This article relates to Classic.
How is an organization built in Quinyx?
Using the company's organisational structure usually provides a good basis when setting up your configuration. However, it is not unusual that you will need to make some small changes to achieve the different permission levels in Quinyx that you want to have. Therefore, it is not necessary for the structure in Quinyx to reflect the actual structure of your company.
At the top of the organisational structure is the company. At the highest level in the structure is the customer card. The customer is created by Quinyx and contains, for instance, general contact details, defines which modules will be available, whether districts will be used and how many user licences there are according to the agreement. Staff members who will have the highest levels of access are added at customer level. The role in Quinyx associated with this highest level of permissions is called Manager.
Below the customer level you have an option to set up districts,which group a number of units in different geographical areas. Districts only need to be created if this makes things easier and there is a need to do so, it is not a mandatory level in the structure. You can select a manager group which is responsible for the district and/or a manager. The District manager has access to all units belonging to the district.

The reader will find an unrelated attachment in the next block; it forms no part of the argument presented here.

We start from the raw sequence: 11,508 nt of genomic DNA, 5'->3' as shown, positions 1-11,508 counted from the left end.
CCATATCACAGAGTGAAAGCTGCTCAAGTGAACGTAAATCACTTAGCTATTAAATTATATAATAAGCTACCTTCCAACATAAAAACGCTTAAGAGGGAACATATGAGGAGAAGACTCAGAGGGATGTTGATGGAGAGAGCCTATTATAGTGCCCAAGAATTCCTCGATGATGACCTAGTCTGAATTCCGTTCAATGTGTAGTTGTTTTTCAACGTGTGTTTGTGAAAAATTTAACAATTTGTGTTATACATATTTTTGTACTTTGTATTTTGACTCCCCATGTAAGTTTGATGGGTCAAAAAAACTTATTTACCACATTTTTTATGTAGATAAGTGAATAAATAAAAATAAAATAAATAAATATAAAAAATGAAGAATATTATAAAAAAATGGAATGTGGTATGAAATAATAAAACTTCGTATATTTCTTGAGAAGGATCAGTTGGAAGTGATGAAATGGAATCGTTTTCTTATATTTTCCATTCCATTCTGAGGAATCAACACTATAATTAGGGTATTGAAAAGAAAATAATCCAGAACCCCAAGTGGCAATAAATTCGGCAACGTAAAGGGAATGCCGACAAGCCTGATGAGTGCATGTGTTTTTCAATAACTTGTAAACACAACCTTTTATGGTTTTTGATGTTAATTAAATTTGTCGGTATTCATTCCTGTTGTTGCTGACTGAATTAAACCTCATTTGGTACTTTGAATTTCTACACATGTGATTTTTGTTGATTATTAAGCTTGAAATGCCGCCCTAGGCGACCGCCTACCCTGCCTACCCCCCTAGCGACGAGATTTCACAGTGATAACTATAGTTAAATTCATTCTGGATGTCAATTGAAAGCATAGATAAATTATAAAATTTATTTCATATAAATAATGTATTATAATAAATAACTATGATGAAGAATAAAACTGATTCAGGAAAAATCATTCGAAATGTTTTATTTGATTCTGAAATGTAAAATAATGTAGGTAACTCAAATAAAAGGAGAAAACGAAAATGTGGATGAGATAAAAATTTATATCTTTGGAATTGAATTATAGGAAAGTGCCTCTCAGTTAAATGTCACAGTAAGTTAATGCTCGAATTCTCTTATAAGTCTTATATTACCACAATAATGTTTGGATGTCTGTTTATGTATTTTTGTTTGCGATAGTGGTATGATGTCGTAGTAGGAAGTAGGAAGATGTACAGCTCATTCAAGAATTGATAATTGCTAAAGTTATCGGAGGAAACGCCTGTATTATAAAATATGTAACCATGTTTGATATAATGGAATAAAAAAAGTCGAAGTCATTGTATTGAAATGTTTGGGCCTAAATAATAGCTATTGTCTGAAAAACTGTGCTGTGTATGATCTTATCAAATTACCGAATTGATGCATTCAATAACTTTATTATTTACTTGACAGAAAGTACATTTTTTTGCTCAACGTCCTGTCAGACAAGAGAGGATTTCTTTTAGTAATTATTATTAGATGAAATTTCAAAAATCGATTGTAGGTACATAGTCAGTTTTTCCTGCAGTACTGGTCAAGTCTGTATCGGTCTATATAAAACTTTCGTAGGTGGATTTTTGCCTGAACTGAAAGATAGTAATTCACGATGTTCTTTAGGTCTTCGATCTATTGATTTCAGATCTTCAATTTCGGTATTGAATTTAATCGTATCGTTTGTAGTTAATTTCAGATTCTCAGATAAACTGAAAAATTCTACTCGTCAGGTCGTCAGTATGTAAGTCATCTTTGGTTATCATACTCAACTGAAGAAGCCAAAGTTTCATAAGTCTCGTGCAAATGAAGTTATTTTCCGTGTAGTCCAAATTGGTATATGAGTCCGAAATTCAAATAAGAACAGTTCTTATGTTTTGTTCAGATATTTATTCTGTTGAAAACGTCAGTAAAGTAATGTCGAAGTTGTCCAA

There are units under districts in the structure. Units are often defined as separate physical locations in the company. There must be at least one unit for each customer. Each unit has its own schedule. A unit manager in Quinyx is assigned the role of Local manager and only has access to his/her own unit. Employees belong to a unit, but you also have an option to share staff between units if needed. The name "Unit" is used by default in Quinyx, but we recommend that you use the term commonly used in your company.
There can be different types of units, for instance:
- Call Centre
- Care home
You can create sections in order to separate different areas or departments within a unit. Sections are, like districts, an optional level in the structure.
Possible examples of sections in different types of companies are as follows:
- Fruit and vegetables
One benefit of having sections is that it makes it easier for a section manager who does scheduling for his/her section only. You can also link a cost centre to a section to allow you to monitor the costs per section. Staff as well as shift types can be linked to a section.